We soon began discussions with the clubs to amend our agreement, even though we had no legal obligation to negotiate, and announced our new agreement last January. In it, we tried to address each of the major criticisms which had been leveled at our program: (1) we added additional tests, and established a program under which a player could never be certain that he would not be tested again; (2) we added off-season testing; and (3) we increased the penalties, including the public identification and suspension of a player who tested positive for the first time. While reluctant to take this last step, the players believed that public identification of those who test positive for the use of unlawful performance-enhancing drugs, with the attendant necessary consequences of widespread criticism and shame, would be a significant deterrent.

On the day of the announcement, Mr. Selig praised both the agreement and the Players Association for agreeing to an unprecedented mid-term renegotiation of a significant provision in our collective bargaining agreement. In early March, he said he was "very confident that we will effectively rid our sport of steroids" in 2005. President Bush said the new agreement was good for baseball and good for society. Some members of Congress indicated that they hoped that more would be done, but still clearly felt that the new agreement was a very positive step. By all accounts, we had significantly enhanced our program. At about the same time we learned that the 2004 program was working well. There were twelve confirmed positive tests, out of more than 1100 administered.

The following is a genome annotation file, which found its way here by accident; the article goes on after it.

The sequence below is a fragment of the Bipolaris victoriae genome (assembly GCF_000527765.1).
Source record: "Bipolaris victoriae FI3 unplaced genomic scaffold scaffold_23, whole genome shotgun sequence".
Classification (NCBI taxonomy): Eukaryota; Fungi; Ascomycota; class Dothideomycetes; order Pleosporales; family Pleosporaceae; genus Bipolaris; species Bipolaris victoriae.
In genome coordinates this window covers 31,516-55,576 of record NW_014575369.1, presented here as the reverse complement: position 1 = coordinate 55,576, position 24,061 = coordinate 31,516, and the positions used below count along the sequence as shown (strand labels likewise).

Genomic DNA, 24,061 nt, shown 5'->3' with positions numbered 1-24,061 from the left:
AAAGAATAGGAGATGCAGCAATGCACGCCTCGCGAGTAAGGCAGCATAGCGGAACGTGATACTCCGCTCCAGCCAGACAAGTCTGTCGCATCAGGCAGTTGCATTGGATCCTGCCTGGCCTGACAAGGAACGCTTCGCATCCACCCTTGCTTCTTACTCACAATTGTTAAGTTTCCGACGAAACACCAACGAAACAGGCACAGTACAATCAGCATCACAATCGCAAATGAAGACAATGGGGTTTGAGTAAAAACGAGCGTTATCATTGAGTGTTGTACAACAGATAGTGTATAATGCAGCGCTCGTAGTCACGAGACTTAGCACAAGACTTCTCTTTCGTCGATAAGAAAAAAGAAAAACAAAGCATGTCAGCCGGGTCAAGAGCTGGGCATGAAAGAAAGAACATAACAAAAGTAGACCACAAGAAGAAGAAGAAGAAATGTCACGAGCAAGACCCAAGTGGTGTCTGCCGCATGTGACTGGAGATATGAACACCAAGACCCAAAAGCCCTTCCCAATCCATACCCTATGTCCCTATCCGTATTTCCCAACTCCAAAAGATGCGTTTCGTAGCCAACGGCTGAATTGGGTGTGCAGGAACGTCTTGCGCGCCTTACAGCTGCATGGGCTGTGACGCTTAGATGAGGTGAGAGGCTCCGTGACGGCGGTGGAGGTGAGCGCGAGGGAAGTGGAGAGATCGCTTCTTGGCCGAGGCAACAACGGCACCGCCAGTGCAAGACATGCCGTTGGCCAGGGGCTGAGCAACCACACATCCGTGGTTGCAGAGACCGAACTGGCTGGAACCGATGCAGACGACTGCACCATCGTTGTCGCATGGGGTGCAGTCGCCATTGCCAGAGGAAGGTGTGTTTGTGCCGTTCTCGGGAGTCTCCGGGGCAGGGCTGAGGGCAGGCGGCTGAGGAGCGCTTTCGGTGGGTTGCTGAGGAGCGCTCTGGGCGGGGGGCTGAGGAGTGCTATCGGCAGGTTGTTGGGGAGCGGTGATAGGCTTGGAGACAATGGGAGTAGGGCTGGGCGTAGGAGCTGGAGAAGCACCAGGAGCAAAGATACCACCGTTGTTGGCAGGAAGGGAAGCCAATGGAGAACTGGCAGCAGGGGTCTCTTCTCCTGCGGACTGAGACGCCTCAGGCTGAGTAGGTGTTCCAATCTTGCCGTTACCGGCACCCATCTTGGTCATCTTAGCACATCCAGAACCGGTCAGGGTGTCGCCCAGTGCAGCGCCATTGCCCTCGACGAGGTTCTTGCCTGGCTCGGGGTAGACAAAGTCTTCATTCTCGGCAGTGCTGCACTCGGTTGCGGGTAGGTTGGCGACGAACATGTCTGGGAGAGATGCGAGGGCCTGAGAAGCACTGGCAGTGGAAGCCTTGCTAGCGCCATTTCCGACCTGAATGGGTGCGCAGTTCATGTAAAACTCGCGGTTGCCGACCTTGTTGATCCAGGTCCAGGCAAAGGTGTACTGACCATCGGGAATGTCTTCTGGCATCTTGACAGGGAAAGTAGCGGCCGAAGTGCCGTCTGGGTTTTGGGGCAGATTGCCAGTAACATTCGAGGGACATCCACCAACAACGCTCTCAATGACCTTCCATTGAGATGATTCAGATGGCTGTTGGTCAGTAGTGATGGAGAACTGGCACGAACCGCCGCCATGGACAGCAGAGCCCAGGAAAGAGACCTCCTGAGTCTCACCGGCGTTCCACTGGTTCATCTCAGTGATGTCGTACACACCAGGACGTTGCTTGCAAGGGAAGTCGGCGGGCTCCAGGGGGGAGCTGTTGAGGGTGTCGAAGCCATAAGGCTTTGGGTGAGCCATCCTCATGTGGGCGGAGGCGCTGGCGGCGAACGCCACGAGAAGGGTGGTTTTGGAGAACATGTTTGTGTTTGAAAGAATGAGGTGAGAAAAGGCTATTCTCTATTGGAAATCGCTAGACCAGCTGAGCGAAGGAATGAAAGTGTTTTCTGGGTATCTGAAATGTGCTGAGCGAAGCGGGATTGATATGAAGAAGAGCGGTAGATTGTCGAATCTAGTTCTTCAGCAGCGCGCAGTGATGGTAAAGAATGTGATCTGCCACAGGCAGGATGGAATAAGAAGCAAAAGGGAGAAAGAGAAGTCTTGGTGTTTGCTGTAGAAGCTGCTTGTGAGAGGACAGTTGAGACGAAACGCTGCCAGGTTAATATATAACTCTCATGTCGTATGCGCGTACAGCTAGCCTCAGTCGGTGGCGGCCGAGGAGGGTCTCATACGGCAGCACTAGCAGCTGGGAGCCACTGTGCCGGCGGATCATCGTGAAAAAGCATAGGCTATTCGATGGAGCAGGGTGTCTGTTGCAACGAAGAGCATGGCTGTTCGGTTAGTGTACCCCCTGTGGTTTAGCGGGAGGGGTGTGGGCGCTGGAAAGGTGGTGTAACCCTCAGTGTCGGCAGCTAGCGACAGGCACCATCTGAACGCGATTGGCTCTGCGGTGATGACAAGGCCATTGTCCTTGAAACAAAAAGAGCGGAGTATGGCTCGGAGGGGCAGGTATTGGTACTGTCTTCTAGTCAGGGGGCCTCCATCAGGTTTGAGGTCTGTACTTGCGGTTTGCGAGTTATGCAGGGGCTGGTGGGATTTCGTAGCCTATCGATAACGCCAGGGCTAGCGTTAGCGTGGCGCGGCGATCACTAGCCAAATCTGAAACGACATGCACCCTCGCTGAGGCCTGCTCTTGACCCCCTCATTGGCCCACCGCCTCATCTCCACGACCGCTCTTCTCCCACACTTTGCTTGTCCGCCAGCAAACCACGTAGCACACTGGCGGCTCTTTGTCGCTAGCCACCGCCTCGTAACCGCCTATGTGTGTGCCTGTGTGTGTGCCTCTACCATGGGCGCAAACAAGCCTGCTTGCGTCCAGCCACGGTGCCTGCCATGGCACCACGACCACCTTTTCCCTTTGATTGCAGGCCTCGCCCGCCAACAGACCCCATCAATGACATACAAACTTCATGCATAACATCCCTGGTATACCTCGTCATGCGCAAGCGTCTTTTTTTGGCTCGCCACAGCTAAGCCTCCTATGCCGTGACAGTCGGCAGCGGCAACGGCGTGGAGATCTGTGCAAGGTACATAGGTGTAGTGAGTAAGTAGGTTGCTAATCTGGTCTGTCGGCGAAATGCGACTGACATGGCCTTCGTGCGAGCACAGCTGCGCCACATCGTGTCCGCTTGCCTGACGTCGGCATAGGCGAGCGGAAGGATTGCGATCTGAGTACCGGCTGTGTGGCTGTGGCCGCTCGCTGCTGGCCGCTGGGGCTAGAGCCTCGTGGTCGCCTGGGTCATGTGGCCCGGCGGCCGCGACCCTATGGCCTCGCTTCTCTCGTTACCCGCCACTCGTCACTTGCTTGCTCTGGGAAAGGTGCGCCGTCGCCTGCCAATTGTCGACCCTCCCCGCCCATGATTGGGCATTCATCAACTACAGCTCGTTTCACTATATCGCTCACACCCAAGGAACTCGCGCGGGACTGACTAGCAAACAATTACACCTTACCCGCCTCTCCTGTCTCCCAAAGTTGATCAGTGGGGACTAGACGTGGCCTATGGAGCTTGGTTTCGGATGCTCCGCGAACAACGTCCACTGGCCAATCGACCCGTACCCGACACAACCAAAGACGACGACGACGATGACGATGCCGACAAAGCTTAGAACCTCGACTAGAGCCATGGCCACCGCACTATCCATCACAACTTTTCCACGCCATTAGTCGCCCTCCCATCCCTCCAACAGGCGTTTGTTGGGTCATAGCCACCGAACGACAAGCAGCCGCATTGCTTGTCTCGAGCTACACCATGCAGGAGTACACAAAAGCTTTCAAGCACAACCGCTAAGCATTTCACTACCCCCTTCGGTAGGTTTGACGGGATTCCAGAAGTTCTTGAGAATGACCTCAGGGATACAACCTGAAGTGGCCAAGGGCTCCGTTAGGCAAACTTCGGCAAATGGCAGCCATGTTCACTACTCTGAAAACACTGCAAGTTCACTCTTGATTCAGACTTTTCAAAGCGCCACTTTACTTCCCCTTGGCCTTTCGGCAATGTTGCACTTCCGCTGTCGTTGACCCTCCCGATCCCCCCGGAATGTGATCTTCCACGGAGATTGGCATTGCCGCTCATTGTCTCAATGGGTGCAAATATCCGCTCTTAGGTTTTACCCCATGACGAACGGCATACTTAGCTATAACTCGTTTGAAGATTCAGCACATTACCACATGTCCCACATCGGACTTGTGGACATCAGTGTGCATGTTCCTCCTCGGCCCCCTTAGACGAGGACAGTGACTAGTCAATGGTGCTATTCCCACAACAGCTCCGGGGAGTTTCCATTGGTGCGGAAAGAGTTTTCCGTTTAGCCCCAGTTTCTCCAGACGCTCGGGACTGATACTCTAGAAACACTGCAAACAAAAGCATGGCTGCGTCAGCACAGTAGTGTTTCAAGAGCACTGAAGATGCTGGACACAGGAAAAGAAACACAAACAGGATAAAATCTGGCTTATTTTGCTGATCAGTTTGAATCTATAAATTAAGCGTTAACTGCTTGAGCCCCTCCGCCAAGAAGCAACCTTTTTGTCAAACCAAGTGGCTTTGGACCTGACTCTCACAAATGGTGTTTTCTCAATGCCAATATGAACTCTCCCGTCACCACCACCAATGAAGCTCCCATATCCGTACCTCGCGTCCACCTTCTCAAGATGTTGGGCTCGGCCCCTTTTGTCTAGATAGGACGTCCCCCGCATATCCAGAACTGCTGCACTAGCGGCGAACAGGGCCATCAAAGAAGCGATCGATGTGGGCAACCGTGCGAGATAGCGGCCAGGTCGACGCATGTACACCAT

Both the new agreement we reached and the results in 2004 - the hard data -constitute strong evidence of progress. And yet, only two months after the announcement of the new agreement, and before we even were able to implement it, we appeared before the House Committee on Government Reform on March 17, 2005. Again, our program received harsh criticism. I believed then, and continue to believe, that much of that criticism was not well-founded.